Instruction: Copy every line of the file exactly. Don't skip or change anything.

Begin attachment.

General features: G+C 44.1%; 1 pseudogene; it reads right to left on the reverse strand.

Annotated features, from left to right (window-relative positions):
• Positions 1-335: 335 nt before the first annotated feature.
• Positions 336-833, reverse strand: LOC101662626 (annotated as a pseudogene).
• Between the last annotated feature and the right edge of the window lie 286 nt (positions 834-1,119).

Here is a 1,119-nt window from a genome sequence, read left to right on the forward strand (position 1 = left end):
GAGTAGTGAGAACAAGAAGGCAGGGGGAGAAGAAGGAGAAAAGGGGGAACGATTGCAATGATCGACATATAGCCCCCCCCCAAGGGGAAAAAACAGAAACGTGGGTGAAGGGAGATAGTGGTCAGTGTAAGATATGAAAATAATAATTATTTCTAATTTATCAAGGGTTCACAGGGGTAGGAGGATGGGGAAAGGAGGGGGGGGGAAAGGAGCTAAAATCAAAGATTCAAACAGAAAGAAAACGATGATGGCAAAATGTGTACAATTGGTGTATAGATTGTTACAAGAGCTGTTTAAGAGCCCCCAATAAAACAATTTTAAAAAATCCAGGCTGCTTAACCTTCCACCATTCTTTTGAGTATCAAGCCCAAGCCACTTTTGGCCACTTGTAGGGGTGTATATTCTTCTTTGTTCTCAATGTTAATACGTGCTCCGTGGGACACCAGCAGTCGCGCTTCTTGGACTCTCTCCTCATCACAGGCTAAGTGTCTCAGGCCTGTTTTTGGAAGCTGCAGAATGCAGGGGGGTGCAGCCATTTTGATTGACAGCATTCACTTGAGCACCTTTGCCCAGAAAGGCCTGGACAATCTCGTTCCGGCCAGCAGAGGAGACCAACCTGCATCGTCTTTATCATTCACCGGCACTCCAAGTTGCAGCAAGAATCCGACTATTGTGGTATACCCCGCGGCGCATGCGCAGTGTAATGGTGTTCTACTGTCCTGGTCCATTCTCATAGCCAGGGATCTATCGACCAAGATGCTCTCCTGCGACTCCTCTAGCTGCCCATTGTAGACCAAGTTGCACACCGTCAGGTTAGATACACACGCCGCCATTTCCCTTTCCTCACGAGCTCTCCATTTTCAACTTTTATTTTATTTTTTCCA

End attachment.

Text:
General features: G+C 44.1%; 1 pseudogene; it reads right to left on the reverse strand.

Annotated features, from left to right (window-relative positions):
• Positions 1-335: 335 nt before the first annotated feature.
• Positions 336-833, reverse strand: LOC101662626 (annotated as a pseudogene).
• Between the last annotated feature and the right edge of the window lie 286 nt (positions 834-1,119).

Here is a 1,119-nt window from a genome sequence, read left to right on the forward strand (position 1 = left end):
GAGTAGTGAGAACAAGAAGGCAGGGGGAGAAGAAGGAGAAAAGGGGGAACGATTGCAATGATCGACATATAGCCCCCCCCCAAGGGGAAAAAACAGAAACGTGGGTGAAGGGAGATAGTGGTCAGTGTAAGATATGAAAATAATAATTATTTCTAATTTATCAAGGGTTCACAGGGGTAGGAGGATGGGGAAAGGAGGGGGGGGGAAAGGAGCTAAAATCAAAGATTCAAACAGAAAGAAAACGATGATGGCAAAATGTGTACAATTGGTGTATAGATTGTTACAAGAGCTGTTTAAGAGCCCCCAATAAAACAATTTTAAAAAATCCAGGCTGCTTAACCTTCCACCATTCTTTTGAGTATCAAGCCCAAGCCACTTTTGGCCACTTGTAGGGGTGTATATTCTTCTTTGTTCTCAATGTTAATACGTGCTCCGTGGGACACCAGCAGTCGCGCTTCTTGGACTCTCTCCTCATCACAGGCTAAGTGTCTCAGGCCTGTTTTTGGAAGCTGCAGAATGCAGGGGGGTGCAGCCATTTTGATTGACAGCATTCACTTGAGCACCTTTGCCCAGAAAGGCCTGGACAATCTCGTTCCGGCCAGCAGAGGAGACCAACCTGCATCGTCTTTATCATTCACCGGCACTCCAAGTTGCAGCAAGAATCCGACTATTGTGGTATACCCCGCGGCGCATGCGCAGTGTAATGGTGTTCTACTGTCCTGGTCCATTCTCATAGCCAGGGATCTATCGACCAAGATGCTCTCCTGCGACTCCTCTAGCTGCCCATTGTAGACCAAGTTGCACACCGTCAGGTTAGATACACACGCCGCCATTTCCCTTTCCTCACGAGCTCTCCATTTTCAACTTTTATTTTATTTTTTCCA